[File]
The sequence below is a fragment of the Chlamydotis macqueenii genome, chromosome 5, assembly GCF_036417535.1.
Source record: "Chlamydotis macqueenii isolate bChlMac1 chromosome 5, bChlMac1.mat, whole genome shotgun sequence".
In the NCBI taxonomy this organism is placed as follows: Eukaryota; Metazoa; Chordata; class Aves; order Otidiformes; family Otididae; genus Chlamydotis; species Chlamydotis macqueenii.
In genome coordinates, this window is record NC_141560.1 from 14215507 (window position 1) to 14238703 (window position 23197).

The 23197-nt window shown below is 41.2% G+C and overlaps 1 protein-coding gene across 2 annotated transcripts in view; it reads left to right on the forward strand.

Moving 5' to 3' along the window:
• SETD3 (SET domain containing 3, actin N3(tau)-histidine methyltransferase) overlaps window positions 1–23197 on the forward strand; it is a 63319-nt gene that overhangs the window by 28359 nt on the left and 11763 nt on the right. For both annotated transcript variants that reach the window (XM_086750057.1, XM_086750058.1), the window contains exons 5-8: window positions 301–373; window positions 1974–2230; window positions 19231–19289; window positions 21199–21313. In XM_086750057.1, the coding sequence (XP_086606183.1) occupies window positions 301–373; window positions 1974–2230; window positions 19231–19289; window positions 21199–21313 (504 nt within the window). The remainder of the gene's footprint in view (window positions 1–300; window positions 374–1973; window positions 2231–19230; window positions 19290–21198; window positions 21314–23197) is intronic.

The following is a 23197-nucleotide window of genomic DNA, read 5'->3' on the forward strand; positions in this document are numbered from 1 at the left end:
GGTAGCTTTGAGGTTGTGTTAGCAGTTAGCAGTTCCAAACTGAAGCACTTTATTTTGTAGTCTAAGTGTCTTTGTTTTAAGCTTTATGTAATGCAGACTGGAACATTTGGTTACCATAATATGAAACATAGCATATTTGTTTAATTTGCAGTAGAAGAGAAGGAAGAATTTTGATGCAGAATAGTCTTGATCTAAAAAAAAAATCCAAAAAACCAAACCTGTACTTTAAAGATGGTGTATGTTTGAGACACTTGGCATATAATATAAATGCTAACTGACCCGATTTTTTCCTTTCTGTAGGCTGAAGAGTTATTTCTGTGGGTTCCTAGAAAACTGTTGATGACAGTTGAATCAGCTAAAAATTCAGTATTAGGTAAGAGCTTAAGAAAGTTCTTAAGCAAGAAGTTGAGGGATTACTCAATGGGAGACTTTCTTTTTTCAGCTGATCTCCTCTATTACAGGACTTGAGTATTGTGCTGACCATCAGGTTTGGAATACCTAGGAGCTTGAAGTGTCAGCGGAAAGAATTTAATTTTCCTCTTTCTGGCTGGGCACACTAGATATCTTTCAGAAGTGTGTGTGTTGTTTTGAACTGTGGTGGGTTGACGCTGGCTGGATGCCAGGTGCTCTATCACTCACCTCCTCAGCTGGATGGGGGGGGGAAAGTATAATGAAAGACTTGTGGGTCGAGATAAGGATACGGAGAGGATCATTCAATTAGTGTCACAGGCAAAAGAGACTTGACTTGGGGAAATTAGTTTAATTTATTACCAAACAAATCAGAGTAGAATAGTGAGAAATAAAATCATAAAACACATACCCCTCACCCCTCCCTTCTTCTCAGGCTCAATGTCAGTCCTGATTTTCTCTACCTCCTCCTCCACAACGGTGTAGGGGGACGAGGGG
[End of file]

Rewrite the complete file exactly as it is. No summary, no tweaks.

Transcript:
The sequence below is a fragment of the Chlamydotis macqueenii genome, chromosome 5, assembly GCF_036417535.1.
Source record: "Chlamydotis macqueenii isolate bChlMac1 chromosome 5, bChlMac1.mat, whole genome shotgun sequence".
In the NCBI taxonomy this organism is placed as follows: Eukaryota; Metazoa; Chordata; class Aves; order Otidiformes; family Otididae; genus Chlamydotis; species Chlamydotis macqueenii.
In genome coordinates, this window is record NC_141560.1 from 14215507 (window position 1) to 14238703 (window position 23197).

The 23197-nt window shown below is 41.2% G+C and overlaps 1 protein-coding gene across 2 annotated transcripts in view; it reads left to right on the forward strand.

Moving 5' to 3' along the window:
• SETD3 (SET domain containing 3, actin N3(tau)-histidine methyltransferase) overlaps window positions 1–23197 on the forward strand; it is a 63319-nt gene that overhangs the window by 28359 nt on the left and 11763 nt on the right. For both annotated transcript variants that reach the window (XM_086750057.1, XM_086750058.1), the window contains exons 5-8: window positions 301–373; window positions 1974–2230; window positions 19231–19289; window positions 21199–21313. In XM_086750057.1, the coding sequence (XP_086606183.1) occupies window positions 301–373; window positions 1974–2230; window positions 19231–19289; window positions 21199–21313 (504 nt within the window). The remainder of the gene's footprint in view (window positions 1–300; window positions 374–1973; window positions 2231–19230; window positions 19290–21198; window positions 21314–23197) is intronic.

The following is a 23197-nucleotide window of genomic DNA, read 5'->3' on the forward strand; positions in this document are numbered from 1 at the left end:
GGTAGCTTTGAGGTTGTGTTAGCAGTTAGCAGTTCCAAACTGAAGCACTTTATTTTGTAGTCTAAGTGTCTTTGTTTTAAGCTTTATGTAATGCAGACTGGAACATTTGGTTACCATAATATGAAACATAGCATATTTGTTTAATTTGCAGTAGAAGAGAAGGAAGAATTTTGATGCAGAATAGTCTTGATCTAAAAAAAAAATCCAAAAAACCAAACCTGTACTTTAAAGATGGTGTATGTTTGAGACACTTGGCATATAATATAAATGCTAACTGACCCGATTTTTTCCTTTCTGTAGGCTGAAGAGTTATTTCTGTGGGTTCCTAGAAAACTGTTGATGACAGTTGAATCAGCTAAAAATTCAGTATTAGGTAAGAGCTTAAGAAAGTTCTTAAGCAAGAAGTTGAGGGATTACTCAATGGGAGACTTTCTTTTTTCAGCTGATCTCCTCTATTACAGGACTTGAGTATTGTGCTGACCATCAGGTTTGGAATACCTAGGAGCTTGAAGTGTCAGCGGAAAGAATTTAATTTTCCTCTTTCTGGCTGGGCACACTAGATATCTTTCAGAAGTGTGTGTGTTGTTTTGAACTGTGGTGGGTTGACGCTGGCTGGATGCCAGGTGCTCTATCACTCACCTCCTCAGCTGGATGGGGGGGGGAAAGTATAATGAAAGACTTGTGGGTCGAGATAAGGATACGGAGAGGATCATTCAATTAGTGTCACAGGCAAAAGAGACTTGACTTGGGGAAATTAGTTTAATTTATTACCAAACAAATCAGAGTAGAATAGTGAGAAATAAAATCATAAAACACATACCCCTCACCCCTCCCTTCTTCTCAGGCTCAATGTCAGTCCTGATTTTCTCTACCTCCTCCTCCACAACGGTGTAGGGGGACGAGGGG